When he was 10, Norwin Malmburg, the son of a nuclear physicist, became intrigued by computers. At age 12, he took a computer language course at the Goddard Space Flight Center and his family bought a computer for their home.
That's when Malmburg began to speak a language that most of his junior high school classmates didn't understand: computer talk.
Malmburg, now 17, is a senior majoring in physics at Eleanor Roosevelt High School, the newest high school in Prince George's County and the county's leader in academic achievement.
"My son had very little in common with his junior high school classmates," said Doris Malmburg. "When he talked about computers, they weren't interested. At Roosevelt, there are a lot of students who share his interests."
Six years ago, Eleanor Roosevelt High School did not exist. Today, its academic record surpasses all other high schools in the county, and its supporters hail it as a model of what can be done to identify talented students and help them reach their best achievement levels.
Now the second largest public high school in Prince George's, with an enrollment of 2,200 students, Roosevelt is the only school in the county that operates both a regular high school and a highly selective program of college-level science and technology courses.
Last year, 12 Roosevelt students, more than at any other county school and one of the highest totals in the Washington area, were semifinalists in the National Merit Scholarship competition, one of the traditional measurements of a school's academic excellence. And four black students were semifinalists in the competition of the National Achievement Scholarship Program for Outstanding Negro Students.
On standardized tests of basic reading, mathematics and language skills, all ninth-graders at Roosevelt scored at the eleventh-grade level, well above other county schools, whose scores ranged from seventh- to ninth-grade levels. Roosevelt's students also averaged higher scores in 1979 and again last year than the normal national averages established by the Iowa Test for Basic Skills, the standard achievement test.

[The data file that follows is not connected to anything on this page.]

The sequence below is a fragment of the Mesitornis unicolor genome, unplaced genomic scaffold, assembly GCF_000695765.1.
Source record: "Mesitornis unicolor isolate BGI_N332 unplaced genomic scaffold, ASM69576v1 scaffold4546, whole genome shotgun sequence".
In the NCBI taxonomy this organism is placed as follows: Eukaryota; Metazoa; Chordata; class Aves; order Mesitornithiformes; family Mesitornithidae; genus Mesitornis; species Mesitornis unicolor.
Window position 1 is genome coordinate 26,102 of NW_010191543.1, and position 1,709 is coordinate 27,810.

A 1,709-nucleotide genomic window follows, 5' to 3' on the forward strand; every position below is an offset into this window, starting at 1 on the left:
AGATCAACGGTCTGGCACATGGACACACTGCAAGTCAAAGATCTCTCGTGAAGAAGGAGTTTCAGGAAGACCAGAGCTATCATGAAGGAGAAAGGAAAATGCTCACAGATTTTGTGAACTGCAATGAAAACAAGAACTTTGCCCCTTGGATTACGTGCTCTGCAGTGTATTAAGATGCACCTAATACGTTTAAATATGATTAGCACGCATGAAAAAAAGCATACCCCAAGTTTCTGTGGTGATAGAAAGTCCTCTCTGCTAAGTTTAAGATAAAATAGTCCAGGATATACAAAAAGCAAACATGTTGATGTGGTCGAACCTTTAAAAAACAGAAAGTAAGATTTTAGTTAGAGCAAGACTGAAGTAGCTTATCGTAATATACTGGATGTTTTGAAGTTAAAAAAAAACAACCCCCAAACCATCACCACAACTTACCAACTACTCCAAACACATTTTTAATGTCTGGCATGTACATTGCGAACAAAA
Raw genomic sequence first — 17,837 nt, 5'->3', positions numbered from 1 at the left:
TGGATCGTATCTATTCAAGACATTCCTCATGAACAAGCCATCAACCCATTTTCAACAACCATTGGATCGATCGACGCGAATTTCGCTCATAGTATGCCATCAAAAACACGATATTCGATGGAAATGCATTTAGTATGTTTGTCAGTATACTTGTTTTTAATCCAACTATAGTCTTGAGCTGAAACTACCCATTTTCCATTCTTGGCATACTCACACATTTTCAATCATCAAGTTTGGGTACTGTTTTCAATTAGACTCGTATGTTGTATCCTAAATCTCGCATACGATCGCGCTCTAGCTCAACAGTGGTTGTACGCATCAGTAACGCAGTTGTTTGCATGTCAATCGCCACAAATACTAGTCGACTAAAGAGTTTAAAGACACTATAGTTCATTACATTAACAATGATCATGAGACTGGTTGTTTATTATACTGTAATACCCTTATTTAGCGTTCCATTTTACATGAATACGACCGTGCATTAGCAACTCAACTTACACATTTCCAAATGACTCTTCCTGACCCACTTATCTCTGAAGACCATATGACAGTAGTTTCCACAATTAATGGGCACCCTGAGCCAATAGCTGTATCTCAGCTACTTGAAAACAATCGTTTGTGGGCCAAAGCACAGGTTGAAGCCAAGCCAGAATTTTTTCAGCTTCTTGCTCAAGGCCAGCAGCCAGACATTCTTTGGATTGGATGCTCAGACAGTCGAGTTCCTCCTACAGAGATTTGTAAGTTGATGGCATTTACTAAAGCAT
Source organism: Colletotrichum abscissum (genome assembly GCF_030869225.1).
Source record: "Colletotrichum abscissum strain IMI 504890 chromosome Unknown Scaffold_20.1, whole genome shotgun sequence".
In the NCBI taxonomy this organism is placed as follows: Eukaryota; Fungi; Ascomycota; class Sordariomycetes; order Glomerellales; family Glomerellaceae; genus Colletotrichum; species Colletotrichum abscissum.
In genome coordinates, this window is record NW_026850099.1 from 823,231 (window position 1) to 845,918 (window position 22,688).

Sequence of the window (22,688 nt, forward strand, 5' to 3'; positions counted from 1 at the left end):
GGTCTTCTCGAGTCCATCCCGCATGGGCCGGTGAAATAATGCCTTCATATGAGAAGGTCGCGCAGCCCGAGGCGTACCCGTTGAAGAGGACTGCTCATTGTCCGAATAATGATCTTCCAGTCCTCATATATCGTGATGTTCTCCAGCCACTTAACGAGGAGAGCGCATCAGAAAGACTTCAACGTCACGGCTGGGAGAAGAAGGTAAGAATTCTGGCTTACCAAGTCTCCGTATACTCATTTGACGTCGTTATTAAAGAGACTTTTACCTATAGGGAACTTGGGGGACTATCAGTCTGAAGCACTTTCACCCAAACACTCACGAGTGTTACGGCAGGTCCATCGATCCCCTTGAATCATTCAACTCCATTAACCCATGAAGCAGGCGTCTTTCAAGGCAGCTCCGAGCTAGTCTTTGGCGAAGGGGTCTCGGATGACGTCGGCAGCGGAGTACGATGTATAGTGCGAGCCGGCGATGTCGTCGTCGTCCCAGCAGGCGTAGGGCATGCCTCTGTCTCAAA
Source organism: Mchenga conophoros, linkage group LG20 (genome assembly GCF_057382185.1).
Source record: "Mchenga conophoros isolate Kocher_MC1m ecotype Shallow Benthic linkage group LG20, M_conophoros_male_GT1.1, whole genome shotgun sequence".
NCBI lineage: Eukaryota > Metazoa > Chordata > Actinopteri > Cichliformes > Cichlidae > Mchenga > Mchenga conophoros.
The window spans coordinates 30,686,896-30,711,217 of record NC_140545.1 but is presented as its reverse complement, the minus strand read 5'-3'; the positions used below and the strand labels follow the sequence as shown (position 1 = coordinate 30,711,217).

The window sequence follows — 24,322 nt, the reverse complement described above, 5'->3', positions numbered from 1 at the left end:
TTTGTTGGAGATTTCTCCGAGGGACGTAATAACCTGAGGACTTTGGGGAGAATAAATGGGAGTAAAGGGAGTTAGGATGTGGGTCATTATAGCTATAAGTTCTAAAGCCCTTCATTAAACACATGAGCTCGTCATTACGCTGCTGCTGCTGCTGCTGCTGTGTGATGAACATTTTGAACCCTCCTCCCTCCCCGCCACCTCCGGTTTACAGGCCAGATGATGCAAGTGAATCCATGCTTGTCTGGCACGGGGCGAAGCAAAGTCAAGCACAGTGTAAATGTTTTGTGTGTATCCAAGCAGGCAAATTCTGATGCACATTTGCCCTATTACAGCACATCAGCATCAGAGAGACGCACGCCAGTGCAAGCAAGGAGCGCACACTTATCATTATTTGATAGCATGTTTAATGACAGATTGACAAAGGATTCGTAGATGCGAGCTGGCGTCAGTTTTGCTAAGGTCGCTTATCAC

In another, county-administered comprehensive test of basic skills last spring, tenth-grade students at Roosevelt, not just those in the special program, performed at the twelfth-grade level or above in mathematics, reading and language, while tenth-graders at other Prince George's high schools performed at the eleventh-grade level or below.
James Bruns, coordinator of the program, said 90 percent of the students in the program's first graduating class last year were admitted to college, including Princeton, Brown, Brandeis, Northwestern, The University of Maryland and the U.S. Naval Academy. By comparison, 40 to 60 percent of the regular high school graduates at the school went on to college.
How this kind of success was achieved in five years is a case study in educational planning, many officials say.
The idea for a science and technology center at Roosevelt, then under construction, was first proposed in 1975 by then-county school board member Nick Eny, who suggested that such a program be integrated into the new high school rather than be set up separately.
Over the next year, a team of county educators scrambled to work out curriculum details and procedures for selecting the students. Several county representatives visited other specialized high schools, including the Bronx High School of Science in New York and the Baltimore Polytechnic Institute, to observe how the scientific and technical programs worked there. The result was Roosevelt's special curriculum, which is squeezed into the students' day by an extension of the school day from six to seven hours.